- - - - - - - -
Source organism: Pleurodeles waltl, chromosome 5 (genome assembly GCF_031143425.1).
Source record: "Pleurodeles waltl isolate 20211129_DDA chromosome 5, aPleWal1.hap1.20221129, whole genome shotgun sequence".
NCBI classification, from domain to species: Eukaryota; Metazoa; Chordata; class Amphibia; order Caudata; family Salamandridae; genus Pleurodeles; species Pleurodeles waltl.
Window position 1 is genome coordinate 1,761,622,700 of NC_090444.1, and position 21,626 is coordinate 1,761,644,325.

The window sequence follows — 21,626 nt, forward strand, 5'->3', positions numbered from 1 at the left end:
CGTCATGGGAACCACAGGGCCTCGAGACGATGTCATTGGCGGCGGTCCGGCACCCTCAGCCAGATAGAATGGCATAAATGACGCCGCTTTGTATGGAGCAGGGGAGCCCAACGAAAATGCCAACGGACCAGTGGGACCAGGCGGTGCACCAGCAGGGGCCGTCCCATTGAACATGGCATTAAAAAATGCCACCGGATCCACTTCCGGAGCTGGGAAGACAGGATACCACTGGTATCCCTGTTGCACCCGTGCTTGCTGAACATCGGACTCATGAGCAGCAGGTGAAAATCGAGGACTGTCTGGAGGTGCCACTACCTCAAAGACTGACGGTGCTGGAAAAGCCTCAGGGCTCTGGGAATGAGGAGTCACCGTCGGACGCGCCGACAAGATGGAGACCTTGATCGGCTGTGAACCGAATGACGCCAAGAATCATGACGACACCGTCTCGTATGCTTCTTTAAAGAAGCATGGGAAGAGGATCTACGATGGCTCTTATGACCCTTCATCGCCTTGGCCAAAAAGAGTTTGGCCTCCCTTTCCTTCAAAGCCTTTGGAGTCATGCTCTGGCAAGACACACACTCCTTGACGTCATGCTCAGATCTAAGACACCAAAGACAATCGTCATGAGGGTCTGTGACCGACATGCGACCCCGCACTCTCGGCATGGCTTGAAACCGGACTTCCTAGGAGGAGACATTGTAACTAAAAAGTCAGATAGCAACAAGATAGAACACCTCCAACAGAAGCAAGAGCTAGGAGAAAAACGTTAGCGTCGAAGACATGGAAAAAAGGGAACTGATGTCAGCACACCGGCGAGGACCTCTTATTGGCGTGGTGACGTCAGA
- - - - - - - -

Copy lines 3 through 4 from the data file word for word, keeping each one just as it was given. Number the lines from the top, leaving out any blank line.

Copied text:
NCBI classification, from domain to species: Eukaryota; Metazoa; Chordata; class Amphibia; order Caudata; family Salamandridae; genus Pleurodeles; species Pleurodeles waltl.
Window position 1 is genome coordinate 1,761,622,700 of NC_090444.1, and position 21,626 is coordinate 1,761,644,325.